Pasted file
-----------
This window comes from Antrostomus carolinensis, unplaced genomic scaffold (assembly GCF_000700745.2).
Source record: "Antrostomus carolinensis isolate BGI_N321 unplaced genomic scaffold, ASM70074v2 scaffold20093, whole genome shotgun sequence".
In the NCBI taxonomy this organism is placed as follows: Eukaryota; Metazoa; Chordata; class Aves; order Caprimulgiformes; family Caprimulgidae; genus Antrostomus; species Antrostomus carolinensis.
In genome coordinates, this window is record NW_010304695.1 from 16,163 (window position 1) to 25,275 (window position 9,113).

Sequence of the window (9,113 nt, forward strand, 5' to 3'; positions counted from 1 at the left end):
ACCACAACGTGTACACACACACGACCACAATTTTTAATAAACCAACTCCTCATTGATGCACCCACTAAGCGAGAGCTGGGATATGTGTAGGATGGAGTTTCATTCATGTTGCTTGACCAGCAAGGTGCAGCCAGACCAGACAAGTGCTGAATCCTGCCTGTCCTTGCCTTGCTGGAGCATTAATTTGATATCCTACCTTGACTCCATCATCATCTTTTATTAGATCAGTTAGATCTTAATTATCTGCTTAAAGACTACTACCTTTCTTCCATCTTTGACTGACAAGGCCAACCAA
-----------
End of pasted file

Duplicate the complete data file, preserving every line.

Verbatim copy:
This window comes from Antrostomus carolinensis, unplaced genomic scaffold (assembly GCF_000700745.2).
Source record: "Antrostomus carolinensis isolate BGI_N321 unplaced genomic scaffold, ASM70074v2 scaffold20093, whole genome shotgun sequence".
In the NCBI taxonomy this organism is placed as follows: Eukaryota; Metazoa; Chordata; class Aves; order Caprimulgiformes; family Caprimulgidae; genus Antrostomus; species Antrostomus carolinensis.
In genome coordinates, this window is record NW_010304695.1 from 16,163 (window position 1) to 25,275 (window position 9,113).

Sequence of the window (9,113 nt, forward strand, 5' to 3'; positions counted from 1 at the left end):
ACCACAACGTGTACACACACACGACCACAATTTTTAATAAACCAACTCCTCATTGATGCACCCACTAAGCGAGAGCTGGGATATGTGTAGGATGGAGTTTCATTCATGTTGCTTGACCAGCAAGGTGCAGCCAGACCAGACAAGTGCTGAATCCTGCCTGTCCTTGCCTTGCTGGAGCATTAATTTGATATCCTACCTTGACTCCATCATCATCTTTTATTAGATCAGTTAGATCTTAATTATCTGCTTAAAGACTACTACCTTTCTTCCATCTTTGACTGACAAGGCCAACCAA